Law and justice renovations set
December 15, 2008 · Updated 9:04 PM
t County plans capital improvements in midst of budget cuts.
Even as Kitsap County struggles to stretch its budget to cover expenses, it has not closed the door on new capital facilities that will be constructed as soon as economic conditions improve.
At the forefront is the courthouse/justice center, which was vacated in part with the construction of the new administration building in 2006.
It will begin another upgrade cycle in 2009, with possible major renovations the following year.
Special Projects Manager Brian Lyman said this week the building needs these renovations in order to accommodate law and justice needs, but these cannot be accomplished until the building is brought up to code and a fire prevention system is installed.
About $650,000 has been allocated in the 2009 budget, and $3.3 million in 2010.
Proposed renovations include new courtrooms and facilities for the Prosecutor’s Office.
The building was first constructed in 1935, with renovations completed in 1947, 1969, 1970, 1971, 1974 and 1978.
After the construction of the new jail in 2002, there emerged a plan to build a new law and justice center in back of the current building, then knock down the building and build an open space.
Once projected for 2012 this project is not likely to start for another 15 years, Lyman said.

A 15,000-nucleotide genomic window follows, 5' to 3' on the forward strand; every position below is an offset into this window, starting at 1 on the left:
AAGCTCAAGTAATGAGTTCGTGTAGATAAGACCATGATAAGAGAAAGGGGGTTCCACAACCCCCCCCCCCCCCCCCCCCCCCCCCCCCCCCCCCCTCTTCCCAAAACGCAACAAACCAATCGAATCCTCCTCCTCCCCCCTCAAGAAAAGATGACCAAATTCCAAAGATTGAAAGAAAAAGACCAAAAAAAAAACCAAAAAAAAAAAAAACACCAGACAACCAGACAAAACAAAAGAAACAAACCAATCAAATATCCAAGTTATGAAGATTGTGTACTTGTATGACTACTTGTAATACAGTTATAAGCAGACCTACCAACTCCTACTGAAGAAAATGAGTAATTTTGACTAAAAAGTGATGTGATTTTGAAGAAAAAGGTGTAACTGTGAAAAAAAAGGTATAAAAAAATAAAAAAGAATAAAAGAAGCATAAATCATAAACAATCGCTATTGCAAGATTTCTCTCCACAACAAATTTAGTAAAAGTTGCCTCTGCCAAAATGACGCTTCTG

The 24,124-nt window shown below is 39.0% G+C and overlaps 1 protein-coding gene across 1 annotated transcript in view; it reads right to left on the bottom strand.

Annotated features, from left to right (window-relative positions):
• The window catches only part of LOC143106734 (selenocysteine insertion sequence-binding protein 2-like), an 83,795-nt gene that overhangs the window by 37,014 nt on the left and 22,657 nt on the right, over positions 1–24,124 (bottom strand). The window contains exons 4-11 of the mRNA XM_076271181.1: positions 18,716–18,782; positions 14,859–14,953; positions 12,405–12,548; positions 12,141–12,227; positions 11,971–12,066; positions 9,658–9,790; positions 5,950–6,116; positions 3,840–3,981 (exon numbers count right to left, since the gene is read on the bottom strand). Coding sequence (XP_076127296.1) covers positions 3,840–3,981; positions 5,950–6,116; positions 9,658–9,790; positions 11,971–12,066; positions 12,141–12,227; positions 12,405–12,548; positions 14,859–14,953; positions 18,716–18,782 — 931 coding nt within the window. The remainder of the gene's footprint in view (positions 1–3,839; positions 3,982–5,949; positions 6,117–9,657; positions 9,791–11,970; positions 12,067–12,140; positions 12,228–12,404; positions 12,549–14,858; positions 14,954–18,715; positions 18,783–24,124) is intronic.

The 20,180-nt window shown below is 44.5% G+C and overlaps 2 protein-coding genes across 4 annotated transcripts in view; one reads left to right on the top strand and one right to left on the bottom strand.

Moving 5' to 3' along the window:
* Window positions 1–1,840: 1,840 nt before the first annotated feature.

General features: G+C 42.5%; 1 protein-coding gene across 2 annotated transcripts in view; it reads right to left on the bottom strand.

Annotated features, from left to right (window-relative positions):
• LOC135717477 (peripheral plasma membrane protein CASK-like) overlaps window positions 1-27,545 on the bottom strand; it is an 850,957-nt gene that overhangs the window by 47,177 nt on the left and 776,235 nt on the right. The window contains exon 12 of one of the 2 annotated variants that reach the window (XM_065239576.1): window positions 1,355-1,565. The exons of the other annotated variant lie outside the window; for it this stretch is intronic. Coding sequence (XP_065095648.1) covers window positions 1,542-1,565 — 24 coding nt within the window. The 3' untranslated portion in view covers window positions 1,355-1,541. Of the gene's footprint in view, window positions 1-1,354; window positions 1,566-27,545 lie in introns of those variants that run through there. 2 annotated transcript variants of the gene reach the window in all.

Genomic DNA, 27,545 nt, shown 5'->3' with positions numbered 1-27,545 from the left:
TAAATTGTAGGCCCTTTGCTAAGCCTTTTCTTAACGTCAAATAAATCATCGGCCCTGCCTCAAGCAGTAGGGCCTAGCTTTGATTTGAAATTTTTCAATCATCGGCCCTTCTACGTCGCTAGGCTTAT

While a new sprinkler system is needed to begin any significant upgrades Lyman said the current building is not unsafe.
“It is actually much safer today than three years ago when there were more departments in that building,” he said. “And moving the restaurant out of the basement this fall also decreased the fire hazard.”
“This is our plan for the foreseeable future,” said Administrative Services Director Shaun Gabriel. “If we are still under the same economic conditions in 2009 we will stick to that plan, otherwise it will be amended.”
The county commissioners approved the plan, but with some reluctance.
“The good news is that we will be able to start funding some projects in order to make the courthouse a safer place to work,” said North Kitsap Commissioner Steve Bauer. “The bad news is that we still have several important projects that are competing with each other.”
South Kitsap Commissioner Jan Angel said she accepted modern financial realities, but had hoped it could have been done a little differently.
“I wish that we could have diverted some of the money that will be used to establish a District Court office in Poulsbo back to courthouse improvements,” she said. “It would be a little more inconvenient for some people in Poulsbo, but it would have added $1 back into the fund and streamlined county operations.”